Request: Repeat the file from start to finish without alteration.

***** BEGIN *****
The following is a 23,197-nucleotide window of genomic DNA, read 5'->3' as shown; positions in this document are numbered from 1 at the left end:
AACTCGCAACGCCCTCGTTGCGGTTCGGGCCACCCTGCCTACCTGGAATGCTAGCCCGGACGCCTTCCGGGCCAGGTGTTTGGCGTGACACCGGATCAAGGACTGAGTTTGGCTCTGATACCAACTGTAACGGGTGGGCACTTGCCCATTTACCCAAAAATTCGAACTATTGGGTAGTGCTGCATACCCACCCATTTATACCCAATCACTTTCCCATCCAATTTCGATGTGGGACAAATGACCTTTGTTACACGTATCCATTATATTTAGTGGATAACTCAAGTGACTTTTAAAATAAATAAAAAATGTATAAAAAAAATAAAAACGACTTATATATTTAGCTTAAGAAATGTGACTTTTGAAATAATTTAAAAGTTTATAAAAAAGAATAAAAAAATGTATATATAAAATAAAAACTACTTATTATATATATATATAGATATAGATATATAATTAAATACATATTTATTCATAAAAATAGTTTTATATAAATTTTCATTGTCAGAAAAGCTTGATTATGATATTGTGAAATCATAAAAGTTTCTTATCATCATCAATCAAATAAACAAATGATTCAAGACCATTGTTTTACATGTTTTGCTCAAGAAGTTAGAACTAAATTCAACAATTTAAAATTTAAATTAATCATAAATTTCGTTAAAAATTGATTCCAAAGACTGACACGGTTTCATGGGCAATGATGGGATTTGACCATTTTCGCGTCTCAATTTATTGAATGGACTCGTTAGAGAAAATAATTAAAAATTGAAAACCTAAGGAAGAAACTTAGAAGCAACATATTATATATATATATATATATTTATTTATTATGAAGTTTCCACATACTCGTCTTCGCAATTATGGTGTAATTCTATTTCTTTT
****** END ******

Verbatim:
The following is a 23,197-nucleotide window of genomic DNA, read 5'->3' as shown; positions in this document are numbered from 1 at the left end:
AACTCGCAACGCCCTCGTTGCGGTTCGGGCCACCCTGCCTACCTGGAATGCTAGCCCGGACGCCTTCCGGGCCAGGTGTTTGGCGTGACACCGGATCAAGGACTGAGTTTGGCTCTGATACCAACTGTAACGGGTGGGCACTTGCCCATTTACCCAAAAATTCGAACTATTGGGTAGTGCTGCATACCCACCCATTTATACCCAATCACTTTCCCATCCAATTTCGATGTGGGACAAATGACCTTTGTTACACGTATCCATTATATTTAGTGGATAACTCAAGTGACTTTTAAAATAAATAAAAAATGTATAAAAAAAATAAAAACGACTTATATATTTAGCTTAAGAAATGTGACTTTTGAAATAATTTAAAAGTTTATAAAAAAGAATAAAAAAATGTATATATAAAATAAAAACTACTTATTATATATATATATAGATATAGATATATAATTAAATACATATTTATTCATAAAAATAGTTTTATATAAATTTTCATTGTCAGAAAAGCTTGATTATGATATTGTGAAATCATAAAAGTTTCTTATCATCATCAATCAAATAAACAAATGATTCAAGACCATTGTTTTACATGTTTTGCTCAAGAAGTTAGAACTAAATTCAACAATTTAAAATTTAAATTAATCATAAATTTCGTTAAAAATTGATTCCAAAGACTGACACGGTTTCATGGGCAATGATGGGATTTGACCATTTTCGCGTCTCAATTTATTGAATGGACTCGTTAGAGAAAATAATTAAAAATTGAAAACCTAAGGAAGAAACTTAGAAGCAACATATTATATATATATATATATATTTATTTATTATGAAGTTTCCACATACTCGTCTTCGCAATTATGGTGTAATTCTATTTCTTTT